By following these tips and managing your money effectively, you can reduce financial stress and enjoy your experience living or doing business in India.
The cost of living in India is relatively low compared to developed countries. Basic goods and services cost less than 50% of what they cost in developed nations.
The expat life in India can be very exciting and enriching. There are many things to see and do, and the people are generally very friendly and welcoming. India can be a challenging place to live at times, but it is also very rewarding.
Foreign nationals are subject to all laws in India, including local, state and national laws. There is no special legal status or exemption from Indian law for foreigners.
There is no one-size-fits-all answer to this question, as the experience of doing business in India can vary greatly depending on the specific industry, company, and location. However, in general, doing business in India can be challenging due to the country's complex bureaucracy, red tape, and corruption. Additionally, businesses may find it difficult to find qualified workers, and infrastructure can be unreliable.
The economy in India is complex and diversified. India is a newly industrialized country with a fast-growing economy. India's Gross Domestic Product (GDP) grew by 7.5% in 2016, and is expected to grow by 7.1% in 2017. India is the world's second-fastest growing economy after China.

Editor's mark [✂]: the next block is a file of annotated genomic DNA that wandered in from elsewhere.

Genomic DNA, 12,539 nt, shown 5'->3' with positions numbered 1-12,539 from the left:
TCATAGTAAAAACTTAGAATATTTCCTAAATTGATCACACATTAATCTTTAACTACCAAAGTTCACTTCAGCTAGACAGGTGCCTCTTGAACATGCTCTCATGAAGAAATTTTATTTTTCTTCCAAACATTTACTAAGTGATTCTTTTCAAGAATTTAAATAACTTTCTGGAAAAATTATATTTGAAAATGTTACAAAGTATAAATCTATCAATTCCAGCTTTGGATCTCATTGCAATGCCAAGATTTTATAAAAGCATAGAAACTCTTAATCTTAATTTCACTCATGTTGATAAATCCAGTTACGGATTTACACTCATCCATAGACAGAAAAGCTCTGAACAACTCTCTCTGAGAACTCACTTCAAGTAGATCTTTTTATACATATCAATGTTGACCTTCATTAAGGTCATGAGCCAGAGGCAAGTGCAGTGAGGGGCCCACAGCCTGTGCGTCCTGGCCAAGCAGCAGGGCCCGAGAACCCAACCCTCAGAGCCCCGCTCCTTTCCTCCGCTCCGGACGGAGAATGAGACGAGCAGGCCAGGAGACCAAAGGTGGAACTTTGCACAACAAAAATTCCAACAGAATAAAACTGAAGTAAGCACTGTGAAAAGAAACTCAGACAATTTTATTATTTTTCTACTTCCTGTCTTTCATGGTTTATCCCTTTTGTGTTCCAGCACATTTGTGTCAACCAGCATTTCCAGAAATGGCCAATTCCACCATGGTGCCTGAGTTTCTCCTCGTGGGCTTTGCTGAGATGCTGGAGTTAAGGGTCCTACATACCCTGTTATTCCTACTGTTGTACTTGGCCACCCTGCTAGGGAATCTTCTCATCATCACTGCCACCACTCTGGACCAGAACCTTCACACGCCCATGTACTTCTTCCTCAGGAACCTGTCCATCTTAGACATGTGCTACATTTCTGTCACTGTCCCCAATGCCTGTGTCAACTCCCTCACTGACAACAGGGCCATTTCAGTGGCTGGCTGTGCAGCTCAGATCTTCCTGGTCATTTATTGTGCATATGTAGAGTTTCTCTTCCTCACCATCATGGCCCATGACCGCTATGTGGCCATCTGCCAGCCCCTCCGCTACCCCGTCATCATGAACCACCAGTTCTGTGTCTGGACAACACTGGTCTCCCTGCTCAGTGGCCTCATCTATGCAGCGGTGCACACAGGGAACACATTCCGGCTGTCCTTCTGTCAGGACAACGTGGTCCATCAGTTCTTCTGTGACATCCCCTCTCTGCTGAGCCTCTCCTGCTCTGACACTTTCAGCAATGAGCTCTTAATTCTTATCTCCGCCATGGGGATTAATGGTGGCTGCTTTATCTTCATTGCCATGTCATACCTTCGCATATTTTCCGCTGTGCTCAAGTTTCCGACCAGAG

Here we list some key points for expats and businesses to consider when managing financial dealings in India:
Understand Indian rupee currency exchange rates: Exchange rates can have a big impact on your finances, so it is important to keep an eye on the INR exchange rate and consider using a currency exchange service or a credit card that does not charge foreign transaction fees to get the best exchange rate.
Use a local Indian rupee bank account: A local INR bank account can make it easier for you to manage your finances and pay bills while you are in India. It may also be more convenient to use a local INR bank account to make purchases and withdraw cash.
Research local laws and regulations: It is important to understand the local laws and regulations that apply to financial transactions in India. This can help you avoid legal issues and ensure that you are complying with local requirements.
Consider the tax implications: It is important to understand the tax implications of living or doing business in India. This can help you plan your finances and ensure that you are paying the correct amount of tax.